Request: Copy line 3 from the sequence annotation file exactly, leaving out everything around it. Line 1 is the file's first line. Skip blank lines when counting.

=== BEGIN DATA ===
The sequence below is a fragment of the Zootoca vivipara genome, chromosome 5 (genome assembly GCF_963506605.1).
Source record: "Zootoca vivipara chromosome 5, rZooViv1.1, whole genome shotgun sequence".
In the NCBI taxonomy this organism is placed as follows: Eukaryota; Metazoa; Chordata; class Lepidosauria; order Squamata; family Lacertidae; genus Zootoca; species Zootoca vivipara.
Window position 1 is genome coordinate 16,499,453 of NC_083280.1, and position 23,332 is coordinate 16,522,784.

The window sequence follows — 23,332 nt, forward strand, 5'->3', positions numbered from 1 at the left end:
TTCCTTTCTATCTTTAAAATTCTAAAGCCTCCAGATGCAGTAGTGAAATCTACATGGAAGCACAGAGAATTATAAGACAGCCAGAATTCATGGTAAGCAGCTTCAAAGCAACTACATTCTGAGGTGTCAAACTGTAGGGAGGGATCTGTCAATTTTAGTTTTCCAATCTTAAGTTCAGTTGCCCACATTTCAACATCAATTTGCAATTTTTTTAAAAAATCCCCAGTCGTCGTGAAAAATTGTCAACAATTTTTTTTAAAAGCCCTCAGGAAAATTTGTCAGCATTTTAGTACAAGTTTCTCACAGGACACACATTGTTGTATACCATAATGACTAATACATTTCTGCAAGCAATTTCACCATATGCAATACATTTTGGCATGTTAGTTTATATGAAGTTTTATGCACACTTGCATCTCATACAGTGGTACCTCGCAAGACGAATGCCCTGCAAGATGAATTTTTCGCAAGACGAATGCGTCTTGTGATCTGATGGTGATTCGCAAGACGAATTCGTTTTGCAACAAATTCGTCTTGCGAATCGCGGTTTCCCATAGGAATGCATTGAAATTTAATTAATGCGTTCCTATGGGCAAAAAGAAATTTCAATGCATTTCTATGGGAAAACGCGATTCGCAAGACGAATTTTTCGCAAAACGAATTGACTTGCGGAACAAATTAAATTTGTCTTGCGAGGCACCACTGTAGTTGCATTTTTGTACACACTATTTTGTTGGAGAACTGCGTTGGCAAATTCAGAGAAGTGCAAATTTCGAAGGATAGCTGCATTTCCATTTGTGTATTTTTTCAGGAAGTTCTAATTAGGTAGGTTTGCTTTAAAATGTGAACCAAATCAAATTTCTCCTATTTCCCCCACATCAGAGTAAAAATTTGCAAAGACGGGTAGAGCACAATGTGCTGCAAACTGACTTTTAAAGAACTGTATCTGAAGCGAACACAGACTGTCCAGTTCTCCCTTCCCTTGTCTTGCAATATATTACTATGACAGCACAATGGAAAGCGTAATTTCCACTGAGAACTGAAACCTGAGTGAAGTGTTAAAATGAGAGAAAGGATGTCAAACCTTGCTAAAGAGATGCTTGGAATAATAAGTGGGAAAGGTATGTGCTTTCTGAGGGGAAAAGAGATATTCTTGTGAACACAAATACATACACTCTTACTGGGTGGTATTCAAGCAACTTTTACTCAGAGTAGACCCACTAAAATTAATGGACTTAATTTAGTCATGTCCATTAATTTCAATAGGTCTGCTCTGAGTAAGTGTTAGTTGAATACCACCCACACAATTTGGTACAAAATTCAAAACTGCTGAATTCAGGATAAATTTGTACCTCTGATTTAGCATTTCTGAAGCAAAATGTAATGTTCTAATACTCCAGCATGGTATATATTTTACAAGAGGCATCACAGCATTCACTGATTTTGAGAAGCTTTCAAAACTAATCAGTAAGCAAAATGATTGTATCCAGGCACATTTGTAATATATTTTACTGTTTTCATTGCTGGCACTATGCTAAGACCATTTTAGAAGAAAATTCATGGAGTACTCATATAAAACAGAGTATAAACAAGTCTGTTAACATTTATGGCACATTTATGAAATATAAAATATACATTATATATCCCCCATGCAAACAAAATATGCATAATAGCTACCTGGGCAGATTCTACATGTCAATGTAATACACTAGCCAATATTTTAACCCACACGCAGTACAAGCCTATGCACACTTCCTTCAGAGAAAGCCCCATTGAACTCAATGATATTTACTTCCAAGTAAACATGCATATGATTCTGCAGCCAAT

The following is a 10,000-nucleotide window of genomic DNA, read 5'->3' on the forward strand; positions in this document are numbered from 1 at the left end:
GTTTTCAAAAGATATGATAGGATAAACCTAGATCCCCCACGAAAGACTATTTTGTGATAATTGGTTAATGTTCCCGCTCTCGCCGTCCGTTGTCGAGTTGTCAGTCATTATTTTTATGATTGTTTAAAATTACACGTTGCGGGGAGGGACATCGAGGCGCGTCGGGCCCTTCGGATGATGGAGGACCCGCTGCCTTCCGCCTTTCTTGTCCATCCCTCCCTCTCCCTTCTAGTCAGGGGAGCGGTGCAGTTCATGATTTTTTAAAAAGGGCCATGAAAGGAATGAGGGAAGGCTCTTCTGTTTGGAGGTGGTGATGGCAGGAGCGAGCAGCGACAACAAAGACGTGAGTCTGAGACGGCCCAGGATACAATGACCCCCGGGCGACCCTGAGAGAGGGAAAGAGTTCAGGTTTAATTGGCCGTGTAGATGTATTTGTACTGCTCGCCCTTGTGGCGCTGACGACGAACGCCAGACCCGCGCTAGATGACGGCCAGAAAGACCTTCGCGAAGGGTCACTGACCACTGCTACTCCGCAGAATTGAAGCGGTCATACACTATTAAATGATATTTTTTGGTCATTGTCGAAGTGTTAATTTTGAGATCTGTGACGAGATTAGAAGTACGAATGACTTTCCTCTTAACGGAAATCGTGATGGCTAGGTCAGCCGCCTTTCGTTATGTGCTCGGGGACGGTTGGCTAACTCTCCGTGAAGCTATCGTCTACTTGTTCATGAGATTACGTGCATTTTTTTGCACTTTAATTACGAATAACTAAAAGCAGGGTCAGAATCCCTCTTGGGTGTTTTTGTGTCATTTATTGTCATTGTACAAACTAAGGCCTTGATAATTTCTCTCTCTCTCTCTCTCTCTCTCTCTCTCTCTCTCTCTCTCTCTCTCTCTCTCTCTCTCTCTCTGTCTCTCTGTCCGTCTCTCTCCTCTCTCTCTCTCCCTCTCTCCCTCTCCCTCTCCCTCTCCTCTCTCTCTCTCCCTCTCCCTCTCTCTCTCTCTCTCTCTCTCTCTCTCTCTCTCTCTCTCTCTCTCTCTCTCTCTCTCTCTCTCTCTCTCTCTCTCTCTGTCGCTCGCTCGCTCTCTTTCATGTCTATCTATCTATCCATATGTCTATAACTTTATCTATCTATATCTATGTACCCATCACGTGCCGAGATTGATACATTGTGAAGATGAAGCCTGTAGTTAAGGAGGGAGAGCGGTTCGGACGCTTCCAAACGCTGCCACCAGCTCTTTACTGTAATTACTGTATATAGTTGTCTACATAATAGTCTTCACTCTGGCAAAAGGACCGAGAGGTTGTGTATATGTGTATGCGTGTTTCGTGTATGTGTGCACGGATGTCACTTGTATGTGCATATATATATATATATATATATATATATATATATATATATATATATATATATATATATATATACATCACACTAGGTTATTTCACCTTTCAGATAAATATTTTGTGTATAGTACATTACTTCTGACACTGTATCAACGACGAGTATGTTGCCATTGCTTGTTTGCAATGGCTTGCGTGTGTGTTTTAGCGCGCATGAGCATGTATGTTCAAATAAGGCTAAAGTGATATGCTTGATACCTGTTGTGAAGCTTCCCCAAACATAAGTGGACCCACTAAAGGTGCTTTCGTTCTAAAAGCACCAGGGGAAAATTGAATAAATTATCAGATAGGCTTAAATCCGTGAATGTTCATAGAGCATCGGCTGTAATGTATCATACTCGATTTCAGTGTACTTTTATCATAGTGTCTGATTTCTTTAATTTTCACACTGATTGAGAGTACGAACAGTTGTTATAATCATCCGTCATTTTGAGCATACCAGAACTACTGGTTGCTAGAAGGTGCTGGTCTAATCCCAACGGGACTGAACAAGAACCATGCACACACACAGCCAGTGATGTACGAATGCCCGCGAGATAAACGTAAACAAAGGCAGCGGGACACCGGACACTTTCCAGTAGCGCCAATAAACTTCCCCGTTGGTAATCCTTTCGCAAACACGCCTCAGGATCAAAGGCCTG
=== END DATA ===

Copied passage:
In the NCBI taxonomy this organism is placed as follows: Eukaryota; Metazoa; Chordata; class Lepidosauria; order Squamata; family Lacertidae; genus Zootoca; species Zootoca vivipara.